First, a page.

But ultimately, while schedule-talk is a fun time filler as we go nuts waiting for the NFL draft that seems like it will never get here, it’s meaningless. We already knew the Packers’ opponents. Does it matter all that much when they play them? It does for our personal plans, but that’s about it.

I can remember talking last April and May (and June, and July and August) about how difficult the Packers 2013 schedule was. You had Washington and RGIII in week two, at the defending Super Bowl champion Ravens in week five, at the always-tough-to-beat Giants in week 10, the perennial contending Falcons in week 13 and the Steelers in week 16.

3

April

Packers Re-Sign Kuhn

John Kuhn

The Packers return John Kuhn on a one-year deal

Fullback and Green Bay Packers cult hero John Kuhn is returning to the team in 2014.  Kuhn has agreed to a one-year deal worth just over $1 million with incentives included.

Kuhn has been with the Packers since 2007 and has become one of the stable veterans on a perpetually young roster.  While Kuhn reportedly had some conversations with other teams, Green Bay seems to be the best fit for him over anywhere else.

Similar to quarterback Matt Flynn, Kuhn flourishes in the Packers offense where he is needed and seems to max out his value potential.

Case in point is last season’s week 17 season finale against the Chicago Bears, when it was Kuhn’s block on defensive end Julius Peppers that allowed Aaron Rodgers to escape the pocket and find receiver Randall Cobb downfield for the go-ahead and game-winning score.  That win helped the Packers secure their third straight NFC North division title.  Now that Peppers is with the Packers, the two can likely share a laugh or two over that monumental play.

The fullback position has changed quite a bit in the NFL overall.  Gone are the days of the I-formation and the need for a bruising fullback to pave the way for the tail back.  With running backs becoming bigger and more versatile and athletic, the traditional fullback is a dying breed.  Green Bay’s offense is no exception.  With the addition of Eddie Lacy in last year’s draft, Kuhn had just 10 rushing attempts in 2013.  In 2010, Kuhn had his career high in carries with 84, mostly due to injuries to other running backs at the time.

Still, keeping Kuhn is valuable for depth purposes and also insurance that there is a wily veteran that can come in on passing downs and help keep Rodgers on his feet.  Kuhn is said to be a great presence in the team’s locker room and will surely assist in bringing the young running backs along as they mature in their early careers.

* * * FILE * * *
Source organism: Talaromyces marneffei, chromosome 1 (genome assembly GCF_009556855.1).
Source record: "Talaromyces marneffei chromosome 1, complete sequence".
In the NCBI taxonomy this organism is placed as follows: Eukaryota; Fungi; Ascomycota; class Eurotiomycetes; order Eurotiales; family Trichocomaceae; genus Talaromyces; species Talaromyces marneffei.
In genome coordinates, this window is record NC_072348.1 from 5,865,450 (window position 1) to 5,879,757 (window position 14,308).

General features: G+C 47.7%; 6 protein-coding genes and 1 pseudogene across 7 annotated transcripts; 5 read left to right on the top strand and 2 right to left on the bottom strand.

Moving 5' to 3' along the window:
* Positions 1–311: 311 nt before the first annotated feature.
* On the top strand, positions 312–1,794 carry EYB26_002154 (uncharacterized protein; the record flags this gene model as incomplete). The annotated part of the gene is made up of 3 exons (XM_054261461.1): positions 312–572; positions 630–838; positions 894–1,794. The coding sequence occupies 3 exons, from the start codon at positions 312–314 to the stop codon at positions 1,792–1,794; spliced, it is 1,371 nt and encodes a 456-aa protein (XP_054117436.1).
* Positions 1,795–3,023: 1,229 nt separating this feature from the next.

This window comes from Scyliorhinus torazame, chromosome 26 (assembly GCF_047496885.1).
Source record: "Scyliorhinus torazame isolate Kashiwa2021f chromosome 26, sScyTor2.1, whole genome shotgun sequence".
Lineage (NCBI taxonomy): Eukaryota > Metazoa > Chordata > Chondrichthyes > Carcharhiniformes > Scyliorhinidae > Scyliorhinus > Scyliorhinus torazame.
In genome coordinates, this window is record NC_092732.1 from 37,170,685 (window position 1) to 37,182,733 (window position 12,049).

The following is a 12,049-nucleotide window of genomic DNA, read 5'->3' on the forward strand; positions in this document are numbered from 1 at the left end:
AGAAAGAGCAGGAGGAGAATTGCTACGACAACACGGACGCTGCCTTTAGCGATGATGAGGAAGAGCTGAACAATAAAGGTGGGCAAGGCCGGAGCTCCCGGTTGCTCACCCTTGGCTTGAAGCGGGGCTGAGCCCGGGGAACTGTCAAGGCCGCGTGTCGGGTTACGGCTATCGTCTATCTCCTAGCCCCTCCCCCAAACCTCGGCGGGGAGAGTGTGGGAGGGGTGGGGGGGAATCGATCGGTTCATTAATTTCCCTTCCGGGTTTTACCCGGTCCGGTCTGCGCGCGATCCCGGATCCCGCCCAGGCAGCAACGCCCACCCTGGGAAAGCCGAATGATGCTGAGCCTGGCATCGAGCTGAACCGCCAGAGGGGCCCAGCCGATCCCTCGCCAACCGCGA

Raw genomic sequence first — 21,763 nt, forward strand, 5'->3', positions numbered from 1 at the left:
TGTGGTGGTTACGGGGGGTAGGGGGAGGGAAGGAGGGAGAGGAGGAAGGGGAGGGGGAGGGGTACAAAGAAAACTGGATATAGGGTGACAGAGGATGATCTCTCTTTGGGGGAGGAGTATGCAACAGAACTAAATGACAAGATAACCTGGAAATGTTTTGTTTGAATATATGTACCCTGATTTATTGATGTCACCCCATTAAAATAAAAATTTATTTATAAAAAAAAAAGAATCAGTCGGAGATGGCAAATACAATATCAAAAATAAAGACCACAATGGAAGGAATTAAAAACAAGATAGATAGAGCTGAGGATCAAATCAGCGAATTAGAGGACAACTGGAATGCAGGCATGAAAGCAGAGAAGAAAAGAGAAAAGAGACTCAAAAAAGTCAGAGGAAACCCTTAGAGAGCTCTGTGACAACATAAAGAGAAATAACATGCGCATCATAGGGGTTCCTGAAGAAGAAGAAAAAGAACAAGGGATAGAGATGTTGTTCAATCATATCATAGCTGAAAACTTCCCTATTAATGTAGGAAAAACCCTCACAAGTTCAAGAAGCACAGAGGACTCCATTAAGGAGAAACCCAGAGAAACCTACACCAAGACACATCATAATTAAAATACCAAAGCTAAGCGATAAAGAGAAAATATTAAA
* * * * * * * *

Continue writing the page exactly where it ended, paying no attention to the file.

Of the current Packers backs other than Kuhn, James Starks is the most senior member with four seasons under his belt.  DuJuan Harris, Eddie Lacy, Johnathan Franklin and Michael Hill all have just one season to their credit.  Harris was with the team last year but did not play after being placed on season-ending injured reserve during training camp.

31

March

Xs and Os: Introduction to the Packers Running Game

Packers running back was a Pro Bowler and Offensive Rookie of the Year.

Packers running back Eddie Lacy was a Pro Bowler and Offensive Rookie of the Year during 2013-2014.

We’ve heard a lot about the Packers’ run blocking schemes for several years. With the emergence of running back Eddie Lacy, we began to become even more obsessed with them.

The oft-maligned zone blocking scheme (ZBS) suddenly became everyone’s favorite while Lacy was running his way to Offensive Rookie of the Year.

However, the Packers are not strictly a ZBS team. They run multiple looks and concepts, but it just so happens that their bread and butter running play is out of a ZBS concept.

So, let’s take a look at a few of the most common running plays we can expect to see from Eddie Lacy and company.

Disclaimer 1: I have never seen Mike McCarthy’s playbook. All of my conclusions are from watching video. I could be wrong on interpreting his keys.